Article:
The decision to start commuting by bicycle in Bogotá, Colombia: Motivations and influences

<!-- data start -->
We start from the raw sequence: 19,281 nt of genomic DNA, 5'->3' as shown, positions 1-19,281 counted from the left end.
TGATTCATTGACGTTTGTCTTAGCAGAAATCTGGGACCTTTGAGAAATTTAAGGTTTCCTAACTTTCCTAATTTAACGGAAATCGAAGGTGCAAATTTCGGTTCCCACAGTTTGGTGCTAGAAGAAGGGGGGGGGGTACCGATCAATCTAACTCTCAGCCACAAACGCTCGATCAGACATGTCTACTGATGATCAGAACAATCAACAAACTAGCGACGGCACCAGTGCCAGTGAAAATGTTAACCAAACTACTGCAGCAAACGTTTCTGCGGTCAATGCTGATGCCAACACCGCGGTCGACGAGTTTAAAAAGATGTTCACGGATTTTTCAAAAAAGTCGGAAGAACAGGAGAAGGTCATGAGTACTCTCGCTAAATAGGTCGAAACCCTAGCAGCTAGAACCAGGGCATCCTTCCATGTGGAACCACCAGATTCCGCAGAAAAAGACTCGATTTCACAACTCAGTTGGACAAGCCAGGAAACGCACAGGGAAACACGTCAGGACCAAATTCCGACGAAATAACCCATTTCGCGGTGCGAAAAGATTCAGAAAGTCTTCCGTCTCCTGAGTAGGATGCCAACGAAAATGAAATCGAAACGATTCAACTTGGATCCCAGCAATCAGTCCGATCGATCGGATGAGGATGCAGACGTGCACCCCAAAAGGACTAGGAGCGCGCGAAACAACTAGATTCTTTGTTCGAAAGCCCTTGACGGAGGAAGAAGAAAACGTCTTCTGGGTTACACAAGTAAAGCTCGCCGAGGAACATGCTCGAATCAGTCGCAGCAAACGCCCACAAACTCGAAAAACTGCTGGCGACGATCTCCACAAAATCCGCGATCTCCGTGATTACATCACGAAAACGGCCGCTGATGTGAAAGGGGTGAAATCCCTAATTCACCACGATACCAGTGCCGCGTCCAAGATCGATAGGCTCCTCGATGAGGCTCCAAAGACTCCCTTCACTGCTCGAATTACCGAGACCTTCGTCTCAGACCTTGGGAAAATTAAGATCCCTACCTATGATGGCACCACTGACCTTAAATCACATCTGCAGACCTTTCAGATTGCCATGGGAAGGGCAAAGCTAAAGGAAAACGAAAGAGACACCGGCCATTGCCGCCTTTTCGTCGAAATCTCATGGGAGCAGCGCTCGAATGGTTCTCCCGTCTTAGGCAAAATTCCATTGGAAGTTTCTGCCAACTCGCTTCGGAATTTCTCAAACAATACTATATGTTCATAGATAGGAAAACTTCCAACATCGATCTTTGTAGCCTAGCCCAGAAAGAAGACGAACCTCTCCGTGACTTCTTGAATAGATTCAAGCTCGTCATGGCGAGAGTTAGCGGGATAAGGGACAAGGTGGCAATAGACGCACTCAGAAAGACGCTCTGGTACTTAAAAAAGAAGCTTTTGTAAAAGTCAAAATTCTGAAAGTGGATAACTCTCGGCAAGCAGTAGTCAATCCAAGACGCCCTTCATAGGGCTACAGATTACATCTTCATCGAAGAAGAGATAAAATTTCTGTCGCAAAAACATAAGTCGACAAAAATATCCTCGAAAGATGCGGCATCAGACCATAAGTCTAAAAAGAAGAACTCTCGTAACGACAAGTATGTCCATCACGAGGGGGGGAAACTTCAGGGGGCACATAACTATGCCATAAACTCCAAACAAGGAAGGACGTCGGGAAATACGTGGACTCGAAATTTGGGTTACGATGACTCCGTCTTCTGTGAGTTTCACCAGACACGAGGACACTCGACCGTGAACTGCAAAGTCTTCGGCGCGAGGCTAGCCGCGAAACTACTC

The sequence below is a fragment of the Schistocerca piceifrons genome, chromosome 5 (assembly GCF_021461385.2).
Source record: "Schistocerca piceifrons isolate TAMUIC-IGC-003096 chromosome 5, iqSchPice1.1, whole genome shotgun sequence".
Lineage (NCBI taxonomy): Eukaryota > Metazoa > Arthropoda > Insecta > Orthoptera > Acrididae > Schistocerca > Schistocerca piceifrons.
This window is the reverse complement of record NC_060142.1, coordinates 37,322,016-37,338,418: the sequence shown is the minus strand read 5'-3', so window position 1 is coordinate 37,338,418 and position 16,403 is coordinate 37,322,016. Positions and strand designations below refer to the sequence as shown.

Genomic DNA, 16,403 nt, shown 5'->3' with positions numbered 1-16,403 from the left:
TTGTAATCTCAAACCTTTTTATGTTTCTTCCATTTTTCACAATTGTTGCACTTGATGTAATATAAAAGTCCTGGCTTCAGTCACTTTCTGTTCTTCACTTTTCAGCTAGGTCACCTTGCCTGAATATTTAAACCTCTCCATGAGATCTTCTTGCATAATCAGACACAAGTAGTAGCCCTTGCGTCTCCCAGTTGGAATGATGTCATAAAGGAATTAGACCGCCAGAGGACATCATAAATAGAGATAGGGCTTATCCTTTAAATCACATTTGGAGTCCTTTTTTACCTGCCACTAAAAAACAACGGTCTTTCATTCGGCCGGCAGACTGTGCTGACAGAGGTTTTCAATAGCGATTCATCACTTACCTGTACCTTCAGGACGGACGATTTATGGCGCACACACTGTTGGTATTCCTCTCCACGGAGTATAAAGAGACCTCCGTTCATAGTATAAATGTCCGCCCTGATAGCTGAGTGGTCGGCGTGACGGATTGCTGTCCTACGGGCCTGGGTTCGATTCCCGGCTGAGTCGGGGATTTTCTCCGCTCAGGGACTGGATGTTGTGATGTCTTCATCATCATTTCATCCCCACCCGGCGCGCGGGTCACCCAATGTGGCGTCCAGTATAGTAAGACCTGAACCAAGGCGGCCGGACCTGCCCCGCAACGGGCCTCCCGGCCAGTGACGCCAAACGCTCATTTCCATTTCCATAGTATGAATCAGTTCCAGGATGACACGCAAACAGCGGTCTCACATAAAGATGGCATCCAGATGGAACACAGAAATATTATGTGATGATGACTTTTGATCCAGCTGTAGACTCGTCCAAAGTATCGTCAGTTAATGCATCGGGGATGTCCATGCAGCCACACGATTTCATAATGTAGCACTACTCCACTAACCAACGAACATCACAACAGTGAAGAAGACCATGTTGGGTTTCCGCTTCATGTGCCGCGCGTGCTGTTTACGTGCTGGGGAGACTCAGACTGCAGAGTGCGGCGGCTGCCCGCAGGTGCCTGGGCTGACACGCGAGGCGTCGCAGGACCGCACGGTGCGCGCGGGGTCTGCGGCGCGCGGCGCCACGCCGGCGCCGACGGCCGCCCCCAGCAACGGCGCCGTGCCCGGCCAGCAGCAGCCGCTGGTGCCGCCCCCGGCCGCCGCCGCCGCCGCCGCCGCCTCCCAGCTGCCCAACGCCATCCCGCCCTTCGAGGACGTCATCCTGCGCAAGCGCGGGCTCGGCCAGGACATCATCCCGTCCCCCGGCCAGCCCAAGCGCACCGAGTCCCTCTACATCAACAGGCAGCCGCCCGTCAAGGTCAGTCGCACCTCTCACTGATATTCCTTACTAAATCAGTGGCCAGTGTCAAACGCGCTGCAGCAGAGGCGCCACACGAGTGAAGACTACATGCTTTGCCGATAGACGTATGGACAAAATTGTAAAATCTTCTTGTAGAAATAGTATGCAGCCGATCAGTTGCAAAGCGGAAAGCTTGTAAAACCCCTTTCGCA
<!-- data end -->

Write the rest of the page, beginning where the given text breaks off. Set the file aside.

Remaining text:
Bogotá has recently seen an increase in bicycle commuting with this means of transport being currently used for around 880,000 daily trips, in contrast to 475,000 in 2011. What has led bicycle ridership to nearly double in nine years and what are the factors influencing a growing number of residents to switch to bicycle commuting? Using data from an intercept survey, we analyze the personal attitudes, commuting preferences, and mode change motivations of utilitarian bicyclists (people bicycling for work, study, shopping, errands, or health). We conducted an ordered probit model and statistical tests of differences in means between four statistically different quartiles based on the time period for which they have been bicycling. Quartiles of cyclists were further divided based on socioeconomic and attitudinal characteristics into two groups: those who have recently taken up bicycle commuting (people who started bicycling 3 years ago or less) and those experienced utilitarian cyclists who adopted this mode much earlier (people who started bicycling 4 years ago or more). Results show that recent and experienced cyclists differ in how they view the bicycle as a transport vehicle: recent cyclists were more motivated to switch to bicycling for rational reasons such as saving money and shifting from a poor-quality transit system while the longer-term cyclists were more motivated by a passion for bicycling.
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